Twenty years ago my little family of four became a family of five. One summer afternoon Mom loaded Ian and I into the family’s signature blue and tan “house van” and drove us to the Humane Society. Sufficient time had passed since the family cat “Pip” had passed and we were all feeling the familiar need for four furry feet in the house.
Since it was prime siesta time all the kittens were dozing peacefully. All of them except for one – a wiry and rambunctious gray and white kitten with pink ears, pink pads on her feet and the most adorable pink nose that looked an awful lot like an eraser.
This kitten tore around the metal cage, dove into the stinky litter box and did everything in her power to get our attention. She had chosen us.
I think we held several kittens that afternoon but this little gray and white cat with ears much too big for her head was the one. Papers were signed, a check was written and our newest family member was christened “Izy Magargee,” with one ‘z’ because our family likes three letter cat names.
In the Magargee household all pets are valued members of the family and are treated with love and respect. A holiday never passed where the family cat did not get a tiny stocking filled with fresh toy mice and tasty nibbles. Just like humans get regular checkups at the doctor, so did our pet. Friends always inquire on the family pet because they know they are just that – family.
Izy was a part of our family for 20 years. She was mom’s best little fuzzy friend who was often found dozing in her lap and “assisting” while she worked on crafts and sewing. She was my dad’s back yard adventuring pal who insisted on daily walks in the garden. She was my brother’s “head bonking buddy” who was so intent on being close to him that she would drape herself over the computer monitor while he played War Craft. She loved to stalk and attack my skinny legs sending me bouncing away.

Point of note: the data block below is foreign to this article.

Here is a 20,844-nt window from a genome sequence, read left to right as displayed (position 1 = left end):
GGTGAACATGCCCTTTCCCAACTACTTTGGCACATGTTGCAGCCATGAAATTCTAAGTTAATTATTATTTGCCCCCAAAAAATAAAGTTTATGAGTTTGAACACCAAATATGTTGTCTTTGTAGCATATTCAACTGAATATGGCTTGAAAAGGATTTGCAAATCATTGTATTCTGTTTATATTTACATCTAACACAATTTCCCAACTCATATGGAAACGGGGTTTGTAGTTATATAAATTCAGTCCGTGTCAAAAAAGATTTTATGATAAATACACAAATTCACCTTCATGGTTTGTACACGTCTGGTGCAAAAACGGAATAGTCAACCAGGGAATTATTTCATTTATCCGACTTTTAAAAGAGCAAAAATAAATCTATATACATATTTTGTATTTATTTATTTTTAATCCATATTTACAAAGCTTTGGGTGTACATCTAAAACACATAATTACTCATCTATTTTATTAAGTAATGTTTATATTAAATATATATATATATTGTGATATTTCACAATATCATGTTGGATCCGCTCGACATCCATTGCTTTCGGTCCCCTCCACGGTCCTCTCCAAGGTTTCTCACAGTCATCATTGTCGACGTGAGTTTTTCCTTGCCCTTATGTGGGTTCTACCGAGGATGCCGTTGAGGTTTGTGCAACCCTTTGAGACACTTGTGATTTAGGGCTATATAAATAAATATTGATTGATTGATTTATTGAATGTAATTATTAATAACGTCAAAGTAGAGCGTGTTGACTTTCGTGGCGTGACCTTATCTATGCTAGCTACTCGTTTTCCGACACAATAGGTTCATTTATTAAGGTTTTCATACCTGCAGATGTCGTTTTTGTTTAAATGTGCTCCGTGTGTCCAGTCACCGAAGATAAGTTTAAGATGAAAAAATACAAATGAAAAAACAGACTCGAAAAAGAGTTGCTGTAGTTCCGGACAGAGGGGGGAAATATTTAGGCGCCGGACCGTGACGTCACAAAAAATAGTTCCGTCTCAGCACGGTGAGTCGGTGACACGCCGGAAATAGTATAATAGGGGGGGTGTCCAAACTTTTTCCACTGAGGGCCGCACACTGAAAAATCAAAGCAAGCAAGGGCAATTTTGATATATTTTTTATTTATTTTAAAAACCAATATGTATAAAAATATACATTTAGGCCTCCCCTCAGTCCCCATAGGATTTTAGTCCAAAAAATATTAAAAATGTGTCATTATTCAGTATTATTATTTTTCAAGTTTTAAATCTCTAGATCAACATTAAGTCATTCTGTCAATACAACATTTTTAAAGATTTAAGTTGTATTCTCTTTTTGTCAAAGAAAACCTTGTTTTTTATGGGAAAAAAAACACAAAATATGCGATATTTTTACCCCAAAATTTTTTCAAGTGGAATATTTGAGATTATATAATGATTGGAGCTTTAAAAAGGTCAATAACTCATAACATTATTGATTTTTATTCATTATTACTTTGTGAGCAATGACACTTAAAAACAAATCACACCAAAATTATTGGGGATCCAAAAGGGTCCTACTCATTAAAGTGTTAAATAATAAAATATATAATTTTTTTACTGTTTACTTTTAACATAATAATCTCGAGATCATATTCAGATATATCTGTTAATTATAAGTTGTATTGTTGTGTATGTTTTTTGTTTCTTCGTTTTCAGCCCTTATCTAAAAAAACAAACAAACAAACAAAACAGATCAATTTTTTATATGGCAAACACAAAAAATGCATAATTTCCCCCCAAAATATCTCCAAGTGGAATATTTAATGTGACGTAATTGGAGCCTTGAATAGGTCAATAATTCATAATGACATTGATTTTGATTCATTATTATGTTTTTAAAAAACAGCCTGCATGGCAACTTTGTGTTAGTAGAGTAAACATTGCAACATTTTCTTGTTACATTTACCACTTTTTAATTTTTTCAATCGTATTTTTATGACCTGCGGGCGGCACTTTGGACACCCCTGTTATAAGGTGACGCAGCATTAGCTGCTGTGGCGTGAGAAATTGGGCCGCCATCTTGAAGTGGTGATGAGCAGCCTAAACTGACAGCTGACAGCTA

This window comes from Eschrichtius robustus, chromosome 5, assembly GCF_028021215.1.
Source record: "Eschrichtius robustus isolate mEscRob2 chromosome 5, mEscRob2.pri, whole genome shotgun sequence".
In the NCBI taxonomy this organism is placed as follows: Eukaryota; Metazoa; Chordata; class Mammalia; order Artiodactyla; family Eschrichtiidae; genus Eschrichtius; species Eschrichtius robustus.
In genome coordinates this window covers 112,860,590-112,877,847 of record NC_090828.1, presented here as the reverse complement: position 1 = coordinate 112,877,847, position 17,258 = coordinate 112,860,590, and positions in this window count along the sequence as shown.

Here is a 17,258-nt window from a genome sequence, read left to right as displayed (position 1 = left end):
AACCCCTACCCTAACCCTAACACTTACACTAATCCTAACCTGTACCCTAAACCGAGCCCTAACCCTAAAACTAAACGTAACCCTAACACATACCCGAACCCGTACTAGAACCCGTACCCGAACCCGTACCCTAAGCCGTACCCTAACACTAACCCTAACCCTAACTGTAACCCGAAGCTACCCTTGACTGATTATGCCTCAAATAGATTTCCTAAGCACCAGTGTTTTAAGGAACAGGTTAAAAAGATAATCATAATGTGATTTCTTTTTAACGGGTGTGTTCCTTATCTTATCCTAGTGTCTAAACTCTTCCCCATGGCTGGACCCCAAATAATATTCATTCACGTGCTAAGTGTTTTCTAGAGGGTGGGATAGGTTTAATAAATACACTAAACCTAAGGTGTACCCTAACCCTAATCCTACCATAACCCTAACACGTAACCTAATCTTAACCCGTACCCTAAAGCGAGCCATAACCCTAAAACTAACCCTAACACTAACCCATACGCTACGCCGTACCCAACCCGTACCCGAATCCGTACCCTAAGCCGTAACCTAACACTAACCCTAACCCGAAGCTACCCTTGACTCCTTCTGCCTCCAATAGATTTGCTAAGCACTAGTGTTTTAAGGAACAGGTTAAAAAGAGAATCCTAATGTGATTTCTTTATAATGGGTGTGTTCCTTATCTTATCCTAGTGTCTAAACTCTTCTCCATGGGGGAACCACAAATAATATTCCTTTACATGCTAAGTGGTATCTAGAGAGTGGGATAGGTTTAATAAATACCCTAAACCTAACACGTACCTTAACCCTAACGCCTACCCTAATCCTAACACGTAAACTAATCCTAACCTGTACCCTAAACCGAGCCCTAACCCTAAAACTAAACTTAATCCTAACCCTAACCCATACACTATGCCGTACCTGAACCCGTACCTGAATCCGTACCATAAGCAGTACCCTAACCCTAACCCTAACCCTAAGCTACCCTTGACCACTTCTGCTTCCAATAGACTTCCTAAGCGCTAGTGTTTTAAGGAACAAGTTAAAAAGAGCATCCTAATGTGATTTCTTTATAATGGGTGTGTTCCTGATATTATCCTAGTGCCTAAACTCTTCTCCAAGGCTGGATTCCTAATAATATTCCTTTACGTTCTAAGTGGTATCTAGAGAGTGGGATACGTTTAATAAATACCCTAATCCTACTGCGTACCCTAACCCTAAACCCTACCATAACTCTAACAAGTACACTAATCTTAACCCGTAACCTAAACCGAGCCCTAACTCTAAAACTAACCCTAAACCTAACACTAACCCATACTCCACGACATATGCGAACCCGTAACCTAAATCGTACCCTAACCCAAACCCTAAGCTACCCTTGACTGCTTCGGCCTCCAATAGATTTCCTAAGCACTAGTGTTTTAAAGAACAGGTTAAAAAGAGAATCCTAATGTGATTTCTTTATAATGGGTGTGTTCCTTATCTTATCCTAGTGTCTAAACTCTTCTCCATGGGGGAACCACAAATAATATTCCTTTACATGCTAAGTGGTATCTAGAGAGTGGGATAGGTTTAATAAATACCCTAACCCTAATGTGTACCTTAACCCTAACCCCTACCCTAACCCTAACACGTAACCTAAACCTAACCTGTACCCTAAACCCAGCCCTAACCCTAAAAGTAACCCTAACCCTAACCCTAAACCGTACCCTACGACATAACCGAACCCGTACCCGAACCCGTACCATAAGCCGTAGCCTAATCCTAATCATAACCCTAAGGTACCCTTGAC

Izy brimmed with personality and light. She had many facial expressions, a vast vocabulary and body language that always conveyed what she wanted. She was feisty and sassy and never one to be ignored. Even in her aged years she would demand attention, play, snacks and snuggles and did not like when these demands were not met swiftly.
Izy loved stinky wet food. She had an affinity for Publix deli meet and once hauled off with a bag of it and gorged. She enjoyed my mom’s peppery tomato sauce and licking the final drops of ice cream from our bowls. She was a messy little eater who required trays and paper towels under her food bowls.
For years Izy’s favorite toys were the plastic rings that came on gallon milk jugs. She adored toy furry mice, which she gnawed on with primal glee leaving behind gross piles of wet mangled mouse for naked feet to find at night.
Izy was always curious, even in her final days. She loved to explore, poke around in bags and sniff new people. Despite her age and arthritis, she would still rocket out of the cat box some days and zoom through the living room with reckless abandon, surprising everyone with her sudden athleticism.
She had a howl that could, and often did, wake the entire house. Later in life her howl changed to an old lady screech that still commanded the same respect and prompt attention. Her purr was warm and rumbling and could easily be started with a simple caress of her cheek.
Last week our family had to say goodbye to sweet Izy Kitty. I am so sad I could not have been there, but am glad that she was with those she loved most – my parents. To the little cat that tortured my legs for years and filled my adolescence with fun and sass: I hope your next life brings endless bags of lunch meat, a plentiful supply of furry mice to gnaw and a garden that is always filled with new adventure. You are greatly missed.
*Photos by my Dad during a summer stroll though the garden in August of this year.